Councillor gives OK for gas tests
LISMORE City Councillor Peter Graham denies there is any conflict of interest over a private access agreement he signed with coal-seam gas company Metgasco last week.
Cr Graham was one of two councillors who voted against last month's moratorium banning all coal-seam gas-related activity on council-owned-or-controlled land.
Details of Cr Graham's deal with Metgasco were published on the Facebook page of a local protest group, prompting a handful of emails and phone calls accusing him of selling farmers out.
"That's life when you get in the public arena," he said philosophically. "But you learn to deal with it.
"In my mind this isn't a council issue, it's a private issue; my family decided we wanted to explore it as we want more information."
Cr Graham's access agreement allows Metgasco to conduct low-impact seismic testing as part of its exploratory program.
The program received a major set-back, with the moratorium, forcing it to conduct seismic testing from private properties where permission has been received. Despite legal advice suggesting they would win a NSW Land and Environment Court challenge, a Metgasco spokesperson said yesterday the company had decided not to fight it.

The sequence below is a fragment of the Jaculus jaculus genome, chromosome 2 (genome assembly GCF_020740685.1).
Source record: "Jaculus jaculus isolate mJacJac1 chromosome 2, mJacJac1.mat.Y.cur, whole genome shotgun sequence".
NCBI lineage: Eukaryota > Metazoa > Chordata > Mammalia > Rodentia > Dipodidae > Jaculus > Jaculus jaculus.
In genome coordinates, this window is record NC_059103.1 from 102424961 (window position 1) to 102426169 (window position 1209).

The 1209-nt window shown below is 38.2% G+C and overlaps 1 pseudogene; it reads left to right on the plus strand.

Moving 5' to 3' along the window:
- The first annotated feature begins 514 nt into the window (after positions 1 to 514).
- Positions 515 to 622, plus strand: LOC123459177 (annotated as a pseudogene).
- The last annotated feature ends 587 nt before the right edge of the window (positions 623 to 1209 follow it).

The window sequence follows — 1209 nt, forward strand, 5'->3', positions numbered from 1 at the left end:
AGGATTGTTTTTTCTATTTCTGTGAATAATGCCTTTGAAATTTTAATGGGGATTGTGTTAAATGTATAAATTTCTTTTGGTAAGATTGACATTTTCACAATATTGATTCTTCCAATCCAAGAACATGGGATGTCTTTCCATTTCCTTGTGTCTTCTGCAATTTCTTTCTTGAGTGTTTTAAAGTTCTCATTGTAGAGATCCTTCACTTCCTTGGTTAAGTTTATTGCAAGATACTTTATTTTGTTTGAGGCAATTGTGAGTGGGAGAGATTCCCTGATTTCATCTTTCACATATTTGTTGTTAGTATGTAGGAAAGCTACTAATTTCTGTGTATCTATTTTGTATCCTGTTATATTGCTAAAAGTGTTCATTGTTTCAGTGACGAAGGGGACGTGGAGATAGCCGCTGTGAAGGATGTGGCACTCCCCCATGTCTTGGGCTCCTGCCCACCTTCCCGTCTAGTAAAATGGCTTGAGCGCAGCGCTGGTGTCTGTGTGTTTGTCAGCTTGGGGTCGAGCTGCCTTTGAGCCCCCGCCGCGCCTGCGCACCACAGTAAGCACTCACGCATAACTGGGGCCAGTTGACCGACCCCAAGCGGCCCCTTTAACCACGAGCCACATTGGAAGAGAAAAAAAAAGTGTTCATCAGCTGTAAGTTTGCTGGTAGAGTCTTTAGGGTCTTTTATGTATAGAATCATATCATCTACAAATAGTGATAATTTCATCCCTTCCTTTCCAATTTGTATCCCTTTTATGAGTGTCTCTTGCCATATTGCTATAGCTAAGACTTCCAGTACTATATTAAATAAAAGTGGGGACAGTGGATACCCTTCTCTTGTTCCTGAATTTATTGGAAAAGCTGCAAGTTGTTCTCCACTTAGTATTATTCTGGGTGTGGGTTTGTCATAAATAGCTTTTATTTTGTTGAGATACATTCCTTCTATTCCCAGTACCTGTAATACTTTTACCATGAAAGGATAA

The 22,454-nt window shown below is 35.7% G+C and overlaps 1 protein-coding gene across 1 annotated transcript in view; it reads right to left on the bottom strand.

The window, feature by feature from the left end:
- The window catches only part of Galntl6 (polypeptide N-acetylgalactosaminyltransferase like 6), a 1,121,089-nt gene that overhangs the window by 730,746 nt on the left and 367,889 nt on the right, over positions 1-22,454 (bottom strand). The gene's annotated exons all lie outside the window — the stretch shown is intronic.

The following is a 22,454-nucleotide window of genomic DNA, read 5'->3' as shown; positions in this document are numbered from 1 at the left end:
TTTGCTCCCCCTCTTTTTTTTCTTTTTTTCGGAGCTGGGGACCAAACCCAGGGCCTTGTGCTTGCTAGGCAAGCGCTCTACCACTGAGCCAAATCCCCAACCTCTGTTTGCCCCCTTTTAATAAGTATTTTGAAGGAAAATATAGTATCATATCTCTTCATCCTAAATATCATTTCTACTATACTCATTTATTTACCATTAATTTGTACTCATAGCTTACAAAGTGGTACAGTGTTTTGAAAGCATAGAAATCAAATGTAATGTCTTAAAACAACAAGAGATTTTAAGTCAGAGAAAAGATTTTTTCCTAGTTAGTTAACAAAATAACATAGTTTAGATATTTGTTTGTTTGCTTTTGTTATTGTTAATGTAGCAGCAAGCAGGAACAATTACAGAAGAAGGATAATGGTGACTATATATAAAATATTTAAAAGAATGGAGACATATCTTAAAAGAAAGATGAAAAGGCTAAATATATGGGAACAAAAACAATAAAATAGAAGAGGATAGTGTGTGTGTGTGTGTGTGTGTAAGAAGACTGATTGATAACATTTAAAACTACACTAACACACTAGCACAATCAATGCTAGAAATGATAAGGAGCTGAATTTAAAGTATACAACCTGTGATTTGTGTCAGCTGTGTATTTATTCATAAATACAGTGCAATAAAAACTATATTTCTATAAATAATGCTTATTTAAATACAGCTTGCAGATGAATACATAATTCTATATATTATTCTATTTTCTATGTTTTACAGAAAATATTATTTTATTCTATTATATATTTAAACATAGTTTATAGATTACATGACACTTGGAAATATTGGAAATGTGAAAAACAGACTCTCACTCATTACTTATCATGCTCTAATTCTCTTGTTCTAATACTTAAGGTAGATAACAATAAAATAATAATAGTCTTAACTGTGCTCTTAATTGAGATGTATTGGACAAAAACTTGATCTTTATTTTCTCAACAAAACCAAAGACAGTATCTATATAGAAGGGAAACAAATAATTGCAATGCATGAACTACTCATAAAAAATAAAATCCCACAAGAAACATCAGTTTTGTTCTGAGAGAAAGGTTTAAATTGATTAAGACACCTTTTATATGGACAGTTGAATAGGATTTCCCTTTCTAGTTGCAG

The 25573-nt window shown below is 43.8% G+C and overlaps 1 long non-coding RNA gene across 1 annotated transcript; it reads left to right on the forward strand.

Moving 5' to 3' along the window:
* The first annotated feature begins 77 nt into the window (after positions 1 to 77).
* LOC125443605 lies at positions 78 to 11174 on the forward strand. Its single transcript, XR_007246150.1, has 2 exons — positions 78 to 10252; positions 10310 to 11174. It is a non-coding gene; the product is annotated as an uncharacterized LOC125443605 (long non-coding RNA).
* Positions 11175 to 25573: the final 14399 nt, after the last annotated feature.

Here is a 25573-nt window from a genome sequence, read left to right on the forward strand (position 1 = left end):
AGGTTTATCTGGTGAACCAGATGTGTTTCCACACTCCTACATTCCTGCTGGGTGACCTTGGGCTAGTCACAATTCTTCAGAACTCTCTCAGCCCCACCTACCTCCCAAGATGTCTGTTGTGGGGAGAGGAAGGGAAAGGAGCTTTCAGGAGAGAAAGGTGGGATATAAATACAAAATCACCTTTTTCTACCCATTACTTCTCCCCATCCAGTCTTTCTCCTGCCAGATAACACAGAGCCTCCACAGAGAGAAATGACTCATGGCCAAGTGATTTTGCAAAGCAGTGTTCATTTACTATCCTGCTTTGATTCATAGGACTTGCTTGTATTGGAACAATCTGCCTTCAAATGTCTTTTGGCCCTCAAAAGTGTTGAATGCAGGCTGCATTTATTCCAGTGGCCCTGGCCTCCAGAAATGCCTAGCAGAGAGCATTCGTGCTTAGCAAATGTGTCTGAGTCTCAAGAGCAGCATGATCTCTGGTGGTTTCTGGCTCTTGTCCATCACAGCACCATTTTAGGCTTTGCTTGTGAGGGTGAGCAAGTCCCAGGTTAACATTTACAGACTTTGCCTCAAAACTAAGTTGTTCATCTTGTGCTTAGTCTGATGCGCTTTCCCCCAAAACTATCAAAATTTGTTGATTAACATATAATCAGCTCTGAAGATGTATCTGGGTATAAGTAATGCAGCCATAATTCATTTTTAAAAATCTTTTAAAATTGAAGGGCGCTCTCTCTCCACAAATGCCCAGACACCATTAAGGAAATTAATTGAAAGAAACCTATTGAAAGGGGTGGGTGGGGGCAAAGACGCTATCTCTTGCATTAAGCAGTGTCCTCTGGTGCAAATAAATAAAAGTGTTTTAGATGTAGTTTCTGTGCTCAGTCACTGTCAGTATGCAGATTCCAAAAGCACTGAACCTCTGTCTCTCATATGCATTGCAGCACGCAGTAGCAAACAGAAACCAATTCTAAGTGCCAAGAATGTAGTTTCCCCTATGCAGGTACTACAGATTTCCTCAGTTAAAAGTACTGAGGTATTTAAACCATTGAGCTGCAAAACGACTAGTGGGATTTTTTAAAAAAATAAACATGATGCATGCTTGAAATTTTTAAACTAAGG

Cr Graham signed the agreement last week, about three weeks after the council vote, but he added that he waived a small fee normally paid to landholders.
"I had no idea this was coming prior to the December meeting, so there was no conflict before and I am in the process of getting legal advice and writing a letter to the general manager," he said.
"I have also spoken to the Mayor and as I understand it, it is a non-pecuniary interest."
While cautiously supportive of the coal-seam gas industry, Cr Graham added he believed there was not enough regulation and not enough information.
"The lack of regulation is not good enough - look, my family have been farming for over five generations and the last thing I want is somebody to come in and contaminate my underground water," Cr Graham said.
"I understand there are problems in Queensland but there are always companies that make it difficult for others trying to do the right thing."
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